The problem with this idea is that you are moving and organism to a different ecosystem that is not adapted to it so we don’t know what effect it will have. The plant you are saving may end up so successful that it chokes out other plants and become an invasive species. Thus you saved one at the expense of another or others.
That is a difficult question. Obviously the best policy would be to let the ecosystems just be natural. However, humans are usually the ones who mess everything up….but then that leads to the question of: If we messed it up, should we take responsibility in restoring it by using artificial methods (such as planting foreign plants) or will that just ruin everything more?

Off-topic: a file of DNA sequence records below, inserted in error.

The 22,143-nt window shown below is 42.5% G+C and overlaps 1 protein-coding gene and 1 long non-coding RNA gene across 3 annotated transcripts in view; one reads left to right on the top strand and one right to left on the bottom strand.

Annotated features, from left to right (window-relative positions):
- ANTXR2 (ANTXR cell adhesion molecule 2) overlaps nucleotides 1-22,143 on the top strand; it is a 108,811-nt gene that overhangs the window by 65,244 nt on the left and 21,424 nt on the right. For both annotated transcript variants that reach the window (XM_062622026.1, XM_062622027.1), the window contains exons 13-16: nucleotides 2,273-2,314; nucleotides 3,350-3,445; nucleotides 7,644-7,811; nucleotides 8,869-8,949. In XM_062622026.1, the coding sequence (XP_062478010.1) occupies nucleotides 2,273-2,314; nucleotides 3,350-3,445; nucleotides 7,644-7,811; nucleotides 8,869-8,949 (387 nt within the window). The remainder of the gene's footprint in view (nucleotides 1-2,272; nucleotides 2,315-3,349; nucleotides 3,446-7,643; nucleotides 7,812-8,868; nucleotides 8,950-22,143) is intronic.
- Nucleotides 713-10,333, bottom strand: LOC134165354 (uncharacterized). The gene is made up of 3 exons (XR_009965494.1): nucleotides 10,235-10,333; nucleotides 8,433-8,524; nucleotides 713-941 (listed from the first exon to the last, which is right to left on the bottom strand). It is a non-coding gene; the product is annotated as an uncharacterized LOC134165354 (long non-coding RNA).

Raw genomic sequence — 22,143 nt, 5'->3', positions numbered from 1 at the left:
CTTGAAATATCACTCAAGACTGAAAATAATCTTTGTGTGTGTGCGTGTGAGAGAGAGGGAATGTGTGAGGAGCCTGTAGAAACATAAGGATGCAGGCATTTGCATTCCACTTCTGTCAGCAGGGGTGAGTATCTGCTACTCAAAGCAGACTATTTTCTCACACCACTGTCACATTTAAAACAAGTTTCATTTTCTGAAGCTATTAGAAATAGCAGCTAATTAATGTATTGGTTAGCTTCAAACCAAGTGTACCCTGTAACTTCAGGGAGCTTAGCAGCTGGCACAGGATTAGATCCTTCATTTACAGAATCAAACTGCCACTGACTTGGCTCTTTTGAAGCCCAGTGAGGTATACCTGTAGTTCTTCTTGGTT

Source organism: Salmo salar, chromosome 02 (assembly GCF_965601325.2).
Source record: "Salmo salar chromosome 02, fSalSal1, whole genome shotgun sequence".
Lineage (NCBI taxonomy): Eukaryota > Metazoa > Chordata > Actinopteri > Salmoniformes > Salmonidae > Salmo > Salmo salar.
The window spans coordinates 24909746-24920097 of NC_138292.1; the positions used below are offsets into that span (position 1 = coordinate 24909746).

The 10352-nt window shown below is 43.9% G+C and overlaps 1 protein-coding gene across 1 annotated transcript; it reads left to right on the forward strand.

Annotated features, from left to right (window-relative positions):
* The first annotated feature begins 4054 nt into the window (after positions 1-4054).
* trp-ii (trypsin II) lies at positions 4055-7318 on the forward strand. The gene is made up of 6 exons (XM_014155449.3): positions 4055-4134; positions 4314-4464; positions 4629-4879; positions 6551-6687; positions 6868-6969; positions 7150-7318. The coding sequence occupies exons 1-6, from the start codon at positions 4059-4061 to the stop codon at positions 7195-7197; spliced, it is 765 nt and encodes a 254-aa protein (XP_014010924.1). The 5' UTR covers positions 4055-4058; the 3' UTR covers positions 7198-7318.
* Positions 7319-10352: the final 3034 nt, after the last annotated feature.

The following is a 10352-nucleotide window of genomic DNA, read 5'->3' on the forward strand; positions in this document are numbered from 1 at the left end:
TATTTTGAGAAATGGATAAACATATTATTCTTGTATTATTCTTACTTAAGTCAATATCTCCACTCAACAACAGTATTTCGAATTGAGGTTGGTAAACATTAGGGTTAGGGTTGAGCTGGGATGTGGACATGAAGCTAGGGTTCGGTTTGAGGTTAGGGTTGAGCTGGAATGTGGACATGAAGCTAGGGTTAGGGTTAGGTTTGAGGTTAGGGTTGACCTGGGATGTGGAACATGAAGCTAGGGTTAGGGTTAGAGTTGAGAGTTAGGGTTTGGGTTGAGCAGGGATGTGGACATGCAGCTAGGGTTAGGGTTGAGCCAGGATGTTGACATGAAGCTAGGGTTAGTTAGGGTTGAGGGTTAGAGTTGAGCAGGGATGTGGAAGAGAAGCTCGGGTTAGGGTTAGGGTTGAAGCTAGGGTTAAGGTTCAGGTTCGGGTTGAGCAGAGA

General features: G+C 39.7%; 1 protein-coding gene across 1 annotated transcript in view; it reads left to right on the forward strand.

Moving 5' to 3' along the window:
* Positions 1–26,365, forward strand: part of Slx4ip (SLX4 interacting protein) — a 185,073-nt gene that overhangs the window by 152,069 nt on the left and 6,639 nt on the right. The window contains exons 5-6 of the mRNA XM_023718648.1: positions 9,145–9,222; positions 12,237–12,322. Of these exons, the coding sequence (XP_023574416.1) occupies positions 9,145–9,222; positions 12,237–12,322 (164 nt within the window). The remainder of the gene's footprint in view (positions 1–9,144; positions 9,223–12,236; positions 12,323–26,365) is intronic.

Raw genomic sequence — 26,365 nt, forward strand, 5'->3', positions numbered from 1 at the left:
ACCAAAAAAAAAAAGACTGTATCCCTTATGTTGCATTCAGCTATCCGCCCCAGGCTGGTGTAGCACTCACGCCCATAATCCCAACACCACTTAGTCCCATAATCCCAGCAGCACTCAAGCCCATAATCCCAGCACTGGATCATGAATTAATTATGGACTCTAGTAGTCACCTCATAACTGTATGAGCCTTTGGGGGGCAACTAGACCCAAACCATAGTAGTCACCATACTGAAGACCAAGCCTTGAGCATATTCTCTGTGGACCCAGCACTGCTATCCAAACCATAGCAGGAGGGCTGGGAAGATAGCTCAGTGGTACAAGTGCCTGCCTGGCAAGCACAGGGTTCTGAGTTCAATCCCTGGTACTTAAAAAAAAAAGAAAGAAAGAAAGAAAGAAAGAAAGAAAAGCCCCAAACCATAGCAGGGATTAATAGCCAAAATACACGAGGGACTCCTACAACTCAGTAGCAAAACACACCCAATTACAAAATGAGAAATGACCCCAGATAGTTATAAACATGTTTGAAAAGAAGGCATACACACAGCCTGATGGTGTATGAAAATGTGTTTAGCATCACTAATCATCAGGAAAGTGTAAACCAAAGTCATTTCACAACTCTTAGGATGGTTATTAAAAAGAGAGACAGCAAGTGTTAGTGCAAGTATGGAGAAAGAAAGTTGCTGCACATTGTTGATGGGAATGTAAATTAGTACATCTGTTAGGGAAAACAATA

Regardless of whether or not it is on purpose, humans have a long history in the spreading of invasive species. It has been done on purpose for erosion control, ornamental appeals, food value, medicine, ect. However, invasive species spread a lot more easily when there is an open niche for them to inhabit in an ecosystem. For example, when humans alter the natural state of ecosystems such as fire suppression or flood suppression, we are altering processes which favor native plants thus allowing exotic species to fit into the empty niche left by us. My personal opinion is on this question topic is that helping plants migrate is a slippery slope and should only be a last resort. On a side note, one way to preserve dying species is to collect seeds and store them in a seed bank. This way the plant can be grown in a greenhouse preventing the extinction of that species.
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